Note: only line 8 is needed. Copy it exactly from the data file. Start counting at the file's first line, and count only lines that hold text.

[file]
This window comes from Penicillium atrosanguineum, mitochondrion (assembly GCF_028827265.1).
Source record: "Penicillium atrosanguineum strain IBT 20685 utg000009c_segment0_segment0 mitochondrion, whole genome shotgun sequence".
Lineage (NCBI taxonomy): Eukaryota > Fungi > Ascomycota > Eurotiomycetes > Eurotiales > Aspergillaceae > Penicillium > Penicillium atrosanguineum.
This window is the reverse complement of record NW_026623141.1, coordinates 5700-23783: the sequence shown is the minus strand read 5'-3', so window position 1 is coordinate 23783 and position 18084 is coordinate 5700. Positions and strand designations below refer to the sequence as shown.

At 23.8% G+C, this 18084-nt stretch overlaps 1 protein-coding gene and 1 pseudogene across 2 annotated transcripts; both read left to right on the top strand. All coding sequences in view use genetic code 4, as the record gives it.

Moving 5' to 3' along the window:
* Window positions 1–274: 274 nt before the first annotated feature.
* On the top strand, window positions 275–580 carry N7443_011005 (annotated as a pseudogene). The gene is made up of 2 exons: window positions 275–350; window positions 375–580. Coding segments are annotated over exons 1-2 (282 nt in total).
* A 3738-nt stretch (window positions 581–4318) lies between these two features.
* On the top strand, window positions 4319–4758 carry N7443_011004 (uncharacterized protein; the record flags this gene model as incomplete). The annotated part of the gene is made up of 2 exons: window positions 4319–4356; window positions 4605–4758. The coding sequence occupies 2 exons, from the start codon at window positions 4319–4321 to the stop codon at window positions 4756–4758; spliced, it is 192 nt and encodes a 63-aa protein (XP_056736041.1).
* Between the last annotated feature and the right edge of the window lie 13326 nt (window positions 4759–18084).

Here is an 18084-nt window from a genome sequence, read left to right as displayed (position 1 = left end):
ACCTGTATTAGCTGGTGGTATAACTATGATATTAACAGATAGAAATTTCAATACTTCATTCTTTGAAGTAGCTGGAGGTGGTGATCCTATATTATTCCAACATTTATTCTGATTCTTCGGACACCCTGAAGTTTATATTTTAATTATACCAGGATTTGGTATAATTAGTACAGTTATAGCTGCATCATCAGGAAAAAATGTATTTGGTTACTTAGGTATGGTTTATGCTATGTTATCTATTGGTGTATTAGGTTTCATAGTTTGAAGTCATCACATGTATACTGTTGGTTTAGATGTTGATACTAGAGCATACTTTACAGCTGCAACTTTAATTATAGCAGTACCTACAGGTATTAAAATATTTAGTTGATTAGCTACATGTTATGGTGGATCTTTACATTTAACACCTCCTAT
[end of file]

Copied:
* On the top strand, window positions 275–580 carry N7443_011005 (annotated as a pseudogene). The gene is made up of 2 exons: window positions 275–350; window positions 375–580. Coding segments are annotated over exons 1-2 (282 nt in total).